This example came to mind over the last week when I was reading a New York Times article (‘In China, Human Costs are Built into an iPad’, 25 January 2012) in which one former Apple executive commented that ‘most people would still be really disturbed if they saw where their iPhone comes from’. Workers are exposed to inhumanly long shifts, sleep in cramped company dormitories and during work hours endure punishing conditions like standing for so long that they suffer from swollen legs. Workers are killed and maimed by accidents (aluminium dust explosions, for example) that, as well as poor standards, seem to be the inevitable consequence of the pressure on the factories and the volume of throughput during times such as the launch of the iPad. At least 18 workers at one supplier, Foxconn, committed suicide during one year when the pressure was really on.
These Apple factory insights might be inconvenient for those of us who have benefited from their innovative yet affordable lifestyle products. That’s the point about ethical decisions – they run against what may be our own self-interest and tastes. But I was shown the article by a friend in the creative industries who has nonetheless decided, based on these hidden costs, to stop buying Apple products as a result. ‘You wouldn’t buy it if you knew’ was key to the chicken documentaries, and to classic examples such as the 1996 photo in Life magazine of the child in Pakistan stitching a football with a Nike logo on it. In all models of ethical decision-making that I know of, the distinction is drawn between the culpability of knowing versus unknowing acts.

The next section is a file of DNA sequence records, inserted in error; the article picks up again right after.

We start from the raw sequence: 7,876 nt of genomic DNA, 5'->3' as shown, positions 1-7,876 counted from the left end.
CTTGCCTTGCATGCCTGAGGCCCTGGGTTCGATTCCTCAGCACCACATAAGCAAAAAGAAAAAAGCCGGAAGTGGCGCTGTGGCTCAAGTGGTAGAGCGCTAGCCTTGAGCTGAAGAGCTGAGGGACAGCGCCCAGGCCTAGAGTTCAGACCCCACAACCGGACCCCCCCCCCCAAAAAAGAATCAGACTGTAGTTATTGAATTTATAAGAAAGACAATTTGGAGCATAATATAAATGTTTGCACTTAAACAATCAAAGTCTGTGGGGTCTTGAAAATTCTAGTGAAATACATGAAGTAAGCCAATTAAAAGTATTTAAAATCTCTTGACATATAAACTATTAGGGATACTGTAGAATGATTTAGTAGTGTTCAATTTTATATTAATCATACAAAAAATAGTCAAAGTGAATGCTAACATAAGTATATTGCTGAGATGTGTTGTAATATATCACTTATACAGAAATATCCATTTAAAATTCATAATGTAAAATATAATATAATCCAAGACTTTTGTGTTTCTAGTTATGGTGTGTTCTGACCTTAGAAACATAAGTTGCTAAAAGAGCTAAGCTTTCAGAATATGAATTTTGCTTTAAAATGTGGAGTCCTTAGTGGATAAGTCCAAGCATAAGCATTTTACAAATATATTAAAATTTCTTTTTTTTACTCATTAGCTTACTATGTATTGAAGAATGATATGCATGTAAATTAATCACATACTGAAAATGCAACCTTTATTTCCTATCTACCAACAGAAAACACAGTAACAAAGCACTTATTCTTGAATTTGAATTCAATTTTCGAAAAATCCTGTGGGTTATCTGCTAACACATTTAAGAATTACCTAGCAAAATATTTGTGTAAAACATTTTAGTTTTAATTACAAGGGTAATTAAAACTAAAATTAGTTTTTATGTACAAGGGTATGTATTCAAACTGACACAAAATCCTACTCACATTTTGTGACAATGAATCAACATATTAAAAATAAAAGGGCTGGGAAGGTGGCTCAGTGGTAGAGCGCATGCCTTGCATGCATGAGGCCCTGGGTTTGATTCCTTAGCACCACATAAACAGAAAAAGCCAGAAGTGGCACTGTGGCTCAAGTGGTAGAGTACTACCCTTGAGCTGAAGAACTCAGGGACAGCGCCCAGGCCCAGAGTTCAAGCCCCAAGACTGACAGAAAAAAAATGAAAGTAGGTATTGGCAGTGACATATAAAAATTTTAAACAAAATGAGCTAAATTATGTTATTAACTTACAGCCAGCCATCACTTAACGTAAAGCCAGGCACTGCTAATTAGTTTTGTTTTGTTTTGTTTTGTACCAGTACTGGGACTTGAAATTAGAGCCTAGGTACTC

None of this is entirely new. The insight that lifelong learning could turn subjects into citizens was the motivation behind Enlightenment projects such as the encyclopedia. But we now live in a world where information is increasingly out in the open, and in the hands of creative individuals who want to help you understand it. No amount of legal threats from organisations such as corporate-funded climate-deniers the Heartland Institute can put a lid on it.
From The Story of Stuff movie to the speeches of Ellen MacArthur, from WikiLeaks to the Walmart Index (a plan to score everything Walmart sells on objective and comparable criteria covering energy, climate, efficiency, materials, nature, people and communities), it’s a whole new world. And, potentially, a better one.